By Janice Burch, Co-founder, Pro Resume Center, LLC
So you got the pink slip.
Maybe it was a surprise or maybe you saw it coming. No matter what, I am so sorry it happened. That really bites.
But, guess what? You are not alone.
We've all been there. Most people, at one time or another in their career, have felt the cruel sting of the layoff, a puzzling discharge, a firing, downsizing or the good old “mutual parting of the ways.” Hey – Steve Jobs was fired in 1985 from Apple and it was the best thing that could have ever happened to him, right?
Best advice? Don’t waste precious time sitting around crying about it or complaining to all your friends, family and former colleagues. Negativity breeds negativity and it will only serve to decrease or eliminate your job offers and networking ability.
So, promise me this? You’ll get up in the morning at your usual work time, work in some morning exercise, shower up and get ready for the day. You'll approach your job search just like you did your job – with the same go-get-it approach as you did when you worked on fun projects for your favorite clients.
You’ll make your coffee right away and start planning your day’s schedule, dividing it into digestible sections – update resume and LinkedIn to reflect my most recent accomplishments and what I am looking for, utilize LinkedIn for valuable networking; send emails to former clients or colleagues; research open jobs and research companies where I would like to work (not every available position is posted – in fact, on average, about half of the available positions are NOT posted on job boards); create a personal website for showcasing work and talents to future employers; etc… make informational interview coffee or lunch appointments with key contacts; and reach out to recruiters with pulse on your industry.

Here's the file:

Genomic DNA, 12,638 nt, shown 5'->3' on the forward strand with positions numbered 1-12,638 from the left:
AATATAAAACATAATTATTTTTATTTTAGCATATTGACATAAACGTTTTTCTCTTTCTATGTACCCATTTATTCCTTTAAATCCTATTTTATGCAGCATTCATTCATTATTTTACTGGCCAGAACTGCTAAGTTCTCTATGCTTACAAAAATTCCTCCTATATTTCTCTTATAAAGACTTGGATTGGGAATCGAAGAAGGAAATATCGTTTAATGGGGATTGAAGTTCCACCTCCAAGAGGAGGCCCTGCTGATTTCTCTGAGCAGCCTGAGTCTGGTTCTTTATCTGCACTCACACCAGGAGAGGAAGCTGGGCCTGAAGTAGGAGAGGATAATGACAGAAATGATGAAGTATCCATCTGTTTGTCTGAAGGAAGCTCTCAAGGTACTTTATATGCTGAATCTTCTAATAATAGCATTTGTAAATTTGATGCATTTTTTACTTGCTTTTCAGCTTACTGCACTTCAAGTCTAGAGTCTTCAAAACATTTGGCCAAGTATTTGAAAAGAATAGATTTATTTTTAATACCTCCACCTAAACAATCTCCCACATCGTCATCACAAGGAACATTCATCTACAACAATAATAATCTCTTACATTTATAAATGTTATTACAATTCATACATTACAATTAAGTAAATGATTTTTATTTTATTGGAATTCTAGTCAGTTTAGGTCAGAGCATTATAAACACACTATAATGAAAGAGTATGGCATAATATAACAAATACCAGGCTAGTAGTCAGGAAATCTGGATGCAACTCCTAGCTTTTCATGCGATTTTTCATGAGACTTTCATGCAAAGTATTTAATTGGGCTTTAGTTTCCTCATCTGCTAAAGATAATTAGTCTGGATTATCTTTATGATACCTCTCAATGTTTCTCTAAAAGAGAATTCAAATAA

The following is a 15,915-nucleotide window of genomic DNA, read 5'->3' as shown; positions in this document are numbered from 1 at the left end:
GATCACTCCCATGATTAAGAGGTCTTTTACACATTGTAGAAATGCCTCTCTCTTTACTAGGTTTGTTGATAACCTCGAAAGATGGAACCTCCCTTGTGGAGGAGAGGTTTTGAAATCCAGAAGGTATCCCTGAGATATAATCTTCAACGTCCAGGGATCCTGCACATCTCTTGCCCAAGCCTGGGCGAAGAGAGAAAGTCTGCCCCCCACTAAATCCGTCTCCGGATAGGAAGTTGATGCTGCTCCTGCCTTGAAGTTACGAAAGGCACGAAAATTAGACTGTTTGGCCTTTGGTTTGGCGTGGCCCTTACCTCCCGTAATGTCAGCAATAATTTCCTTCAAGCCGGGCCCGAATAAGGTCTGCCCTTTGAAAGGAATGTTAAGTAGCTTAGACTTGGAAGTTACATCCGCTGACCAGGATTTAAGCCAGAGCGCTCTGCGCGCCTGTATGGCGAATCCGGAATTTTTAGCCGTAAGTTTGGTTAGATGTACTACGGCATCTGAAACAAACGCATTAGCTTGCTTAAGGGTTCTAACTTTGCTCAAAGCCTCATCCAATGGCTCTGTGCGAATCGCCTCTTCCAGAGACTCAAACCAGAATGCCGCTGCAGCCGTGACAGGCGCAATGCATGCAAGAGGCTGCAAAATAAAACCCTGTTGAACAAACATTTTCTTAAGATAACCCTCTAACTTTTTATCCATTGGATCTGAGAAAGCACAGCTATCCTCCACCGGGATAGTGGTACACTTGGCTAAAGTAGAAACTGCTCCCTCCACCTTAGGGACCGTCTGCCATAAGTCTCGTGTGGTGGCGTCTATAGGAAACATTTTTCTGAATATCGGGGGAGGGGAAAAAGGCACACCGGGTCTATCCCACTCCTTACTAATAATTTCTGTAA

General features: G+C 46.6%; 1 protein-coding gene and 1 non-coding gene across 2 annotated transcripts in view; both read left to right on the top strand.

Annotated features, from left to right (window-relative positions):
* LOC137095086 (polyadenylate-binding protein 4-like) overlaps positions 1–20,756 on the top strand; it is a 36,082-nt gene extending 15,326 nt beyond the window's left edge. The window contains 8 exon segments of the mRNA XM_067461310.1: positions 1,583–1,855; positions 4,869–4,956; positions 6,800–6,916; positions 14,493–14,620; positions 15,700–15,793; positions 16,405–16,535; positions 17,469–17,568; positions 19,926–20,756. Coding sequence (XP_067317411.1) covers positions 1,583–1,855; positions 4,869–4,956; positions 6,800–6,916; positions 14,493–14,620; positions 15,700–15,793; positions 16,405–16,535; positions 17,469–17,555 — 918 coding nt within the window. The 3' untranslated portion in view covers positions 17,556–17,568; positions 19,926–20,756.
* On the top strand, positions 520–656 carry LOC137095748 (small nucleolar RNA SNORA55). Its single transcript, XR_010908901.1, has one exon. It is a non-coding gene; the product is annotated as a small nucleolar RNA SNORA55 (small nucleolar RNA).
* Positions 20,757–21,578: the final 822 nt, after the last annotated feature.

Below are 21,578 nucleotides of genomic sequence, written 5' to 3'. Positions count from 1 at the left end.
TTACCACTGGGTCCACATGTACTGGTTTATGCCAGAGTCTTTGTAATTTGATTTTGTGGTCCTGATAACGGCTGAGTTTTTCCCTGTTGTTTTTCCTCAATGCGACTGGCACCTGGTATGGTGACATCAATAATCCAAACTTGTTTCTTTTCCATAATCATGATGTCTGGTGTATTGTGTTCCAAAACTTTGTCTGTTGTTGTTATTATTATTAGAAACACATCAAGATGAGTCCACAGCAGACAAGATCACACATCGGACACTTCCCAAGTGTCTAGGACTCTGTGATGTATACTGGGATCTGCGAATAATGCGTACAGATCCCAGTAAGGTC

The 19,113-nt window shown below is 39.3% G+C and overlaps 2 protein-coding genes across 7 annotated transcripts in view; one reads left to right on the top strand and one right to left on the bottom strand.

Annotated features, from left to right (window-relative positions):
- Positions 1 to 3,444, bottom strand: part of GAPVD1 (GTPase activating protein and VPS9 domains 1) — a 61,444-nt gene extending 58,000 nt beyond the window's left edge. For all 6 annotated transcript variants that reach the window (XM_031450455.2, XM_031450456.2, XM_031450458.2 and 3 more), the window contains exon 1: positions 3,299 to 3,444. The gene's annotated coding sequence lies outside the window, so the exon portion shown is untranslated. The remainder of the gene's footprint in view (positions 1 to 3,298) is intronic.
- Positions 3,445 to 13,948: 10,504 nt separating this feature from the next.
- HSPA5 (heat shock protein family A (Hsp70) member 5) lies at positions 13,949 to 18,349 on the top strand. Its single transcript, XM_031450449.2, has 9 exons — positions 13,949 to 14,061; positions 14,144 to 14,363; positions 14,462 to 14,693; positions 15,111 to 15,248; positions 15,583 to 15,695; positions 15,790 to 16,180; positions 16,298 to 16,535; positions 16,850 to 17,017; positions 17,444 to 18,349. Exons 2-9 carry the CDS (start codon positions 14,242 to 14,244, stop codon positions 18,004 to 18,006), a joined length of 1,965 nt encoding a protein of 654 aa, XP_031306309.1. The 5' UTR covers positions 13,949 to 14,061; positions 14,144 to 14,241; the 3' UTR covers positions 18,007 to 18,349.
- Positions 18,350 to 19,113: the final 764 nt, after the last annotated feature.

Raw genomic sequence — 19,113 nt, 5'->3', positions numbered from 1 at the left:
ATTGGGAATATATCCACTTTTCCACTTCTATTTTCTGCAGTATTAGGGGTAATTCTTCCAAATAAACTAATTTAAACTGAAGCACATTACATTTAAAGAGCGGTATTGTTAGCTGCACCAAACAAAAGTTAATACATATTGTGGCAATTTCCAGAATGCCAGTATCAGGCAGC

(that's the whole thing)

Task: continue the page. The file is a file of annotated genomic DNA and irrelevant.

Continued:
Don't hang out at the gym all day (just an hour a day is enough!) and squander your days and weeks away in a fog before you start a job search.
If you feel the need to rip apart the people who let you go, write your thoughts on a piece of paper which you ceremoniously rip up afterward and throw into the garbage or fireplace. If you are still harboring resentment for what you feel was a wrongful discharge or a layoff, it will feel good without burning any bridges or doing any damage to your own reputation. But do this soon. Like, before the weekend.
Then be done with it and move on. Because you are better than that and the resentment will only weigh you down like an anchor around your neck.
The sooner you start rebuilding your confidence and updating the tools you will need ready in your job search toolbox, the quicker those interviews and job offers will start coming in. That's a promise.
The most important thing for you to do now is get your mojo up and running so you can start networking and circulating your resume.